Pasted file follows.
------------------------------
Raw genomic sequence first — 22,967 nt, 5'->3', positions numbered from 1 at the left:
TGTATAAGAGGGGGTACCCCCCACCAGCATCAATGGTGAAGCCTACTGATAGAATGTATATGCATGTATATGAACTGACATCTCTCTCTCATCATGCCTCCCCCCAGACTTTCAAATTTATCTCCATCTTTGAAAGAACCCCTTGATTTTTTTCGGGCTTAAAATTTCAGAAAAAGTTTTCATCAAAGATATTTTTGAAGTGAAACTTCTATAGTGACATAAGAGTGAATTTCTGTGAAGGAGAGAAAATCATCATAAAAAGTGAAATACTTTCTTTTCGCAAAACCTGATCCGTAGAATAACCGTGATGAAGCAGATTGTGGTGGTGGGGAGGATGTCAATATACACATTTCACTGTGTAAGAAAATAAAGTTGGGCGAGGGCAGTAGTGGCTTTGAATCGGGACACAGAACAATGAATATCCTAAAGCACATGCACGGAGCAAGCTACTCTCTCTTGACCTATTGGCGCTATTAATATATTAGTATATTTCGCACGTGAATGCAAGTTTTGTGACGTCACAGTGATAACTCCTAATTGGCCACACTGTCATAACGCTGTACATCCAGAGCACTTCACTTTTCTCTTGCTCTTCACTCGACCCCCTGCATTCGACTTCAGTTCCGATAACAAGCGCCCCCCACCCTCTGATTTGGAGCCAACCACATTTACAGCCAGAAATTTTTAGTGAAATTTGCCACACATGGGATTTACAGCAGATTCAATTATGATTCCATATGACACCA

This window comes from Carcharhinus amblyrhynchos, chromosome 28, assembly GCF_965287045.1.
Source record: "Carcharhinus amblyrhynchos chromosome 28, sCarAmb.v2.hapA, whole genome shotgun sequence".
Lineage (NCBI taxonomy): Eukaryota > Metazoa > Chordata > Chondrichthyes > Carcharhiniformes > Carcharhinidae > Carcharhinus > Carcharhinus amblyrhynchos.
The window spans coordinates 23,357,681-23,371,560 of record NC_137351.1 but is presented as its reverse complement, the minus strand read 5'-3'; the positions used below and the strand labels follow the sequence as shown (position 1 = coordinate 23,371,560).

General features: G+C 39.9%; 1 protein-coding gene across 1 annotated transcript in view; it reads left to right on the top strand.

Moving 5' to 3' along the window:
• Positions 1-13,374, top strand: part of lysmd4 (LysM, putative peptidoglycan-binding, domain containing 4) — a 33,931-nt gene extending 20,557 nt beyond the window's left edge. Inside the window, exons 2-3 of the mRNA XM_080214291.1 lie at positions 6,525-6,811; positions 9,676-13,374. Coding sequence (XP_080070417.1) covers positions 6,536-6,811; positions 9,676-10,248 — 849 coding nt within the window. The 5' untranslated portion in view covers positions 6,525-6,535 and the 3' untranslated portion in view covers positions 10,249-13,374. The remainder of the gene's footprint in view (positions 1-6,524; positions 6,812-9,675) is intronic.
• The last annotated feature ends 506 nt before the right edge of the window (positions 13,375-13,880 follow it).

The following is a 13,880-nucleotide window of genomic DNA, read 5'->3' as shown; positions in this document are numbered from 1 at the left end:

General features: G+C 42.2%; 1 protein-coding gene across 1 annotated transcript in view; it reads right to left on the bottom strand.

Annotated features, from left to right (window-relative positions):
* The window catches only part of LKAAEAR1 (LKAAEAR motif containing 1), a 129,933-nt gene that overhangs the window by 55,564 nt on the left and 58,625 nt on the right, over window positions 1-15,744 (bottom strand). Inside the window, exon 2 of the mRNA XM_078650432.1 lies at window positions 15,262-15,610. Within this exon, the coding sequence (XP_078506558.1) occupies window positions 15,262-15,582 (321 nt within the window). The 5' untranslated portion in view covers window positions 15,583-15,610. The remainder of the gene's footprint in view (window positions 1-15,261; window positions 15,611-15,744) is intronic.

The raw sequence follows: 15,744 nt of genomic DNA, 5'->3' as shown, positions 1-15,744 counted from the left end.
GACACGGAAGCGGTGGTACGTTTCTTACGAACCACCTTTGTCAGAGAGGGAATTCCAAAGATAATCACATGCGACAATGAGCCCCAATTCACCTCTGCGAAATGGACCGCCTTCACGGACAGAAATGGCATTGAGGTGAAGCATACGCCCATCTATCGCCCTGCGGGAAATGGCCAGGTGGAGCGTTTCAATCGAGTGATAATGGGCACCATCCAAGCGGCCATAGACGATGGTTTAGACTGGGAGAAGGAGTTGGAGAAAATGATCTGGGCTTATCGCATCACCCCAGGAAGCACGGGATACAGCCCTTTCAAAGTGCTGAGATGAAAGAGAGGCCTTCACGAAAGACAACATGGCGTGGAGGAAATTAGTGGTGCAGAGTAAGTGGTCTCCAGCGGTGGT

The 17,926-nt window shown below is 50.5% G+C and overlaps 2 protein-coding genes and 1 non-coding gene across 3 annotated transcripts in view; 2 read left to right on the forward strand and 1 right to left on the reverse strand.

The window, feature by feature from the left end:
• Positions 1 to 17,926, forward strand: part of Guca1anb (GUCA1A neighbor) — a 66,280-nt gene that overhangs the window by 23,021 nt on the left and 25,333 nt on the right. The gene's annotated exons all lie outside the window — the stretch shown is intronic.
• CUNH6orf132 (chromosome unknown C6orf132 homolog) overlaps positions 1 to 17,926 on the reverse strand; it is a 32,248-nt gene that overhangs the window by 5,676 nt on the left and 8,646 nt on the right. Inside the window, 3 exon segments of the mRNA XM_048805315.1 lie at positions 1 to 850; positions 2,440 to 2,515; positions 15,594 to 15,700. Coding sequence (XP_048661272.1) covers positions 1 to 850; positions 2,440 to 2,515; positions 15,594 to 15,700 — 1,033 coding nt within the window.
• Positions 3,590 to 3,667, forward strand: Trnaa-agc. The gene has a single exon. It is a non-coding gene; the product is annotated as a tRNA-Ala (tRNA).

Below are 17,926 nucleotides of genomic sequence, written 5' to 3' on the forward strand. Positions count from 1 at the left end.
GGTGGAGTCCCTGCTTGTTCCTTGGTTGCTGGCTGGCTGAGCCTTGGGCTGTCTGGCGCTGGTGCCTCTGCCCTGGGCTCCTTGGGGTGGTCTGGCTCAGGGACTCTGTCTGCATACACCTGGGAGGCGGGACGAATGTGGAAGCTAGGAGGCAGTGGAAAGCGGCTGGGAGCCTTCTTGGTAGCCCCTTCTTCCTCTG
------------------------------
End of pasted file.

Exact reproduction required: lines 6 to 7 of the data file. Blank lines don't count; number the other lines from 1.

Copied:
The window spans coordinates 23,357,681-23,371,560 of record NC_137351.1 but is presented as its reverse complement, the minus strand read 5'-3'; the positions used below and the strand labels follow the sequence as shown (position 1 = coordinate 23,371,560).

General features: G+C 39.9%; 1 protein-coding gene across 1 annotated transcript in view; it reads left to right on the top strand.